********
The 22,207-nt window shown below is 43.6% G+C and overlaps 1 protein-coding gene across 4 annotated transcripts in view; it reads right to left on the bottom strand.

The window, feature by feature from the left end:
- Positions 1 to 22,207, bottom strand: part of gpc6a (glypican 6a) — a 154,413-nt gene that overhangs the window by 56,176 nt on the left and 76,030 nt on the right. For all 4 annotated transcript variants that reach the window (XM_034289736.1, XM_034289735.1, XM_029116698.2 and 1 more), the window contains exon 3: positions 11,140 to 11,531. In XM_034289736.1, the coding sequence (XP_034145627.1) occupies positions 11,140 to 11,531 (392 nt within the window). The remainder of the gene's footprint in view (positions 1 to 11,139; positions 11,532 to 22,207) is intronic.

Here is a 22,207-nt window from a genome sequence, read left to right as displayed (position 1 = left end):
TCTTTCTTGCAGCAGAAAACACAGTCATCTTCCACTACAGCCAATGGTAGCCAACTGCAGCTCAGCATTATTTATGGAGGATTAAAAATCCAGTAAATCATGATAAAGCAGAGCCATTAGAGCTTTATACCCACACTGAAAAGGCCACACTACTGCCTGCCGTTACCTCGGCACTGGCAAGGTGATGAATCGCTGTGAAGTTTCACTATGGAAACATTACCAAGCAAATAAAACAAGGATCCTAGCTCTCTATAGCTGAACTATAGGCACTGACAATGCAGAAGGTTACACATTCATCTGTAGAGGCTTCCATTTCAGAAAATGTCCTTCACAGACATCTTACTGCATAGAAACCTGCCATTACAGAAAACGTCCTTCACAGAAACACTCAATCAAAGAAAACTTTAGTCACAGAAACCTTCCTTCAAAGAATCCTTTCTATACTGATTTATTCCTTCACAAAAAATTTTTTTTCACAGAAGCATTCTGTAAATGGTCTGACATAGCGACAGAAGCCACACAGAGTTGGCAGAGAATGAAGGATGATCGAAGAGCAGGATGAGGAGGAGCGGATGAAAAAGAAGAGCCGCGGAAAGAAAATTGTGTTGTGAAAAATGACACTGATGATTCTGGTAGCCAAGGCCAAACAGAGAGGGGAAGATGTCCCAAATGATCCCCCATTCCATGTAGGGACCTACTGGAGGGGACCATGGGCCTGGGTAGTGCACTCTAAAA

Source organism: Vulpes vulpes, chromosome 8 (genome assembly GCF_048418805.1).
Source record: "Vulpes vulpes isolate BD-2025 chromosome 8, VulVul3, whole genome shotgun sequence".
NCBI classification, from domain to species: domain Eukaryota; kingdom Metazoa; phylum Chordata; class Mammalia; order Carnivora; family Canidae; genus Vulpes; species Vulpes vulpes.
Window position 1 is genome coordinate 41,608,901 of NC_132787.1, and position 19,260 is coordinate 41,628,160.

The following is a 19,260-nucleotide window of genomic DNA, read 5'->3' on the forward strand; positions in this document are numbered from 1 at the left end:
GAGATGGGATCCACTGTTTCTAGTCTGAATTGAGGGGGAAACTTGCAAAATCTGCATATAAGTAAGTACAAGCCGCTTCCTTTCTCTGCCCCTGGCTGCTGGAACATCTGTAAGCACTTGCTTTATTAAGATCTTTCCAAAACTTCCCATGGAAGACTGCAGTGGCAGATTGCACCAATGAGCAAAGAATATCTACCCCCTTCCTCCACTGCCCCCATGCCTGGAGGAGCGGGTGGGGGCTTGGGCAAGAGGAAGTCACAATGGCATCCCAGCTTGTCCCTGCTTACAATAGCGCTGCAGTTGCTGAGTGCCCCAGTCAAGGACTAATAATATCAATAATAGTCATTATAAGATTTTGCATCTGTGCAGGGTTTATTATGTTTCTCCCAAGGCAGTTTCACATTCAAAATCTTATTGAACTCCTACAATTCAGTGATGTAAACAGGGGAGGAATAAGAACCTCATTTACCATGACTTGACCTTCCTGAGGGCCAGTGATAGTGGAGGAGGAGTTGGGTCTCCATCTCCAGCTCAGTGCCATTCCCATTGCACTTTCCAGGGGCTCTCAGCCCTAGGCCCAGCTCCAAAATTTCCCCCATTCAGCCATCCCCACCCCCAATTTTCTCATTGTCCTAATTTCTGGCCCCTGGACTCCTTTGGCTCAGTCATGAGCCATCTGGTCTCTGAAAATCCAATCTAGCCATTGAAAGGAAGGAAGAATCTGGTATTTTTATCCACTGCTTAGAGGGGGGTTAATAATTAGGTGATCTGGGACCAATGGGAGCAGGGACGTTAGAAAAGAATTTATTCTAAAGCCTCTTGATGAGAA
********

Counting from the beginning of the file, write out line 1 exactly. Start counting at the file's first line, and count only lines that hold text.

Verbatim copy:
The 22,207-nt window shown below is 43.6% G+C and overlaps 1 protein-coding gene across 4 annotated transcripts in view; it reads right to left on the bottom strand.